Neodymium magnets are the best to use for these demonstrations as they’re very strong. However, they can be VERY dangerous as they are strong enough to pinch your skin and really hurt you. If you ever have more than one neodymium magnet, hold them far apart from each other so they don’t inadvertently stick to each other. When they snap together they can REALLY hurt you! They can also shatter. If you do want to stick them together, bring them slowly towards each other so they stick carefully. You may even want to wear gloves.

I put some neodymium magnets into a plastic test tube (again, don’t use glass!), like you can see in the picture on my website. Then I brought those magnets over the ferrofluid, which leapt up onto the test tube. The crowd was pretty excited.

Of course, you then have ferrofluid stuck to a test tube. It’s tricky to get the magnets out without getting the ferrofluid on them. I had attached a string to my magnets so that I could pull them up out of the test tube, and that mostly worked, but I did get some ferrofluid creeping up the test tube with them and it got on the magnet.

I also made a kinetic sculpture using bolts and nuts. I made a symmetric pile of a few bolts and nuts on the plexiglass sheet, and put some strong magnets underneath it. I then poured ferrofluid on top of it, which streamed to the sculpture, attracted by the magnetic field. It got spiky and I could even twirl the spikes. Neat.

All of this only works with the commercial grade ferrofluid — you gotta buy it, the homemade stuff doesn’t cut it.

sciencegeekgirl December 26, 2007 at 2:04 pm

“Also, what would you recommend as the best Carrier for the Ferrofluid and the best Surfactant.”

If you already have commercial grade store-bought ferrofluid, you don’t have to worry about it. It’s already got a surfactant in it, and the greasy oily stuff is the carrier.

If you want to make your own, the best procedure we’ve found was made by my colleague: http://www.exo.net/~jillj/activities/ferrofluid.pdf

sciencegeekgirl December 26, 2007 at 2:05 pm

“I have read that the Ferrofluid is nearly a solid, is there any way to make it completely solid. If so, how could you go about it.”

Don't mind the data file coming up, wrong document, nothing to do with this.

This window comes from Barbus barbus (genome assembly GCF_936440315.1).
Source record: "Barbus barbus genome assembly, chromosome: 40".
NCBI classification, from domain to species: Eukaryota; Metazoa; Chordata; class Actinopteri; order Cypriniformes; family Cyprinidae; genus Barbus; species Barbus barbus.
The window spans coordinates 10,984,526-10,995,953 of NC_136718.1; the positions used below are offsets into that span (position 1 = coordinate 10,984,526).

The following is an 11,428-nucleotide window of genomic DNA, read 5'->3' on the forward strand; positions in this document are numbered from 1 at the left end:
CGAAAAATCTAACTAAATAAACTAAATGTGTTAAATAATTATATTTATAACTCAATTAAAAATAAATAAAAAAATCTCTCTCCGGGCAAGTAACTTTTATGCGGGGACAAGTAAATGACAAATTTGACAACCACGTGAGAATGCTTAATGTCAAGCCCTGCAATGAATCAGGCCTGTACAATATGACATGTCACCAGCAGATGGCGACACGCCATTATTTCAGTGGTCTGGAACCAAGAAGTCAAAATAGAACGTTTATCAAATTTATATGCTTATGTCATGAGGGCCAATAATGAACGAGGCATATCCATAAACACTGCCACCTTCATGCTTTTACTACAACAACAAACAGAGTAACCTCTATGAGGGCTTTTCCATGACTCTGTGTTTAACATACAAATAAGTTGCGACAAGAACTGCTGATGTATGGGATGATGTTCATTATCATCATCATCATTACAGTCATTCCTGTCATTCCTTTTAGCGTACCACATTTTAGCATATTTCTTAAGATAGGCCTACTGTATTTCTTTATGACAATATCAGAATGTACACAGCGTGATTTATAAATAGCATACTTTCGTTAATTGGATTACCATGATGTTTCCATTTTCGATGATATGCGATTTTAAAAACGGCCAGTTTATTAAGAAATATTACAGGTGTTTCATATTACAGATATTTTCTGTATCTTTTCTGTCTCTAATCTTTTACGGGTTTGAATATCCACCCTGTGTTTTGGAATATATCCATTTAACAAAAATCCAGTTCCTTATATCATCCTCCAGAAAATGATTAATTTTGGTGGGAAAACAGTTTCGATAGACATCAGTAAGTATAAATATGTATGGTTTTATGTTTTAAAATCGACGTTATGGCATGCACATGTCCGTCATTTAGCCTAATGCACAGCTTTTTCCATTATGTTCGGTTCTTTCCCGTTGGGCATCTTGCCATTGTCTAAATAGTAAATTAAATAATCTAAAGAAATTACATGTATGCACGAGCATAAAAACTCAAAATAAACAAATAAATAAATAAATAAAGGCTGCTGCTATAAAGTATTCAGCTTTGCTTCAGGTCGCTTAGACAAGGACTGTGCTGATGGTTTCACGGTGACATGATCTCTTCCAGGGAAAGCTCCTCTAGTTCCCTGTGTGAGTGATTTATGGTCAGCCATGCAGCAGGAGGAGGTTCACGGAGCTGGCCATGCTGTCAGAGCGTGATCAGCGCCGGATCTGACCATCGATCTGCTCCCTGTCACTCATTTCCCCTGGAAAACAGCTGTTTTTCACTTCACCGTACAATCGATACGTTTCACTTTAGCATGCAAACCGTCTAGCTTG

I think what you are referring to is the fact that ferrofluid “turns solid” in the presence of a magnetic field. You see how it gets the little spikes on it and it seems to become solid when you put a magnet near it? That’s what they mean when they say it turns solid in a magnetic field. So, really, the only way to get that solid-like behavior is to put it near a magnet. The stronger the magnet, the more clear the effect.

Hope this helps!

s_fassnacht December 26, 2007 at 2:17 pm

Ya thanks it did. But with the magnet there is it a solid? And if it is how fragile is it?

Also, for my project i need something to prove. Thats why im asking about it being a solid or not. I was thinking, maybe, if it isn’t a solid if there a way to make it actually “hard”. If you have any other ideas for something that could be proved with ferrofluid.

sciencegeekgirl December 26, 2007 at 3:15 pm

Hi there,
What is the definition of a solid? Perhaps if you start with that, you can consider the ways that ferrofluid is and isn’t a solid. Or, is ferrofluid truly a “fluid”? In what ways is and isn’t it a fluid? Maybe if you start there, you will come up with some nice things you can “prove”. (Of course, we usually don’t say “prove” in science… you can prove things in math, but in science we can demonstrate certain principles but not generally prove that they are true).

s_fassnacht December 28, 2007 at 4:03 pm

Ok.. that sounds good.. How could u test if something ir truly a fluid?

sciencegeekgirl December 28, 2007 at 4:06 pm

Well, what *is* the definition of a fluid and of a solid? I think you need to start there. Then brainstorm a few ways to see if ferrofluid fits that definition. Throw out a few ideas and I’ll be happy to give feedback!

s_fassnacht December 30, 2007 at 12:24 pm

Well, from what i can tell a liquid is something that flows and from what i have read ferrofluid doesnt flow with out the carrier or the surfacant. And with it being a solid the magnetic particles are solid and since i have never actually seen ferrofluid i dont know if the spikes it creates are solid or if u touched one, i dont know what it would do.

Is there a way to see if it is a liquid besides just observation?

sciencegeekgirl January 2, 2008 at 1:14 pm

What exactly do you mean by “a liquid is something that flows?” What does it mean to flow? Is that the best definition that your science text book (or WIkipedia) gave you? You need to be as precise as possible in your definitions of something if you want to test whether or not it’s true.

Will you be getting some ferrofluid to test out? It’s hard for you to demonstrate something if you don’t have the stuff. I’ll tell you that if you make those “spikes” with the ferrofluid by bringing a magnet near it, and then turn the whole thing upside-down, the “spikes” will stay — they won’t drip away. But if you touch it with your finger, you can squish them down.

Do you think the force of gravity pulling on the ferrofluid (when you turn it upside down) is greater than the force of your finger (squishing it down) or the other way around? What does that tell you?

s_fassnacht January 9, 2008 at 7:57 am

With the suggested procedure to make the ferrofluid. Does it need the carrier fluid and the surfacant added or is it already in?

sciencegeekgirl January 9, 2008 at 8:16 am

If you’re using commercial ferrofluid, it already contains carrier fluid and surfactant.

If you’re making your own, you only need a surfactant if you’re using nano-sized particles, because those particles tend to clump together. That is the case with the ferrofluid recipe I gave at http://www.exo.net/~jillj/activities/ferrofluid.pdf, but it tells you exactly how to make it and what to use as a surfactant and carrier fluid.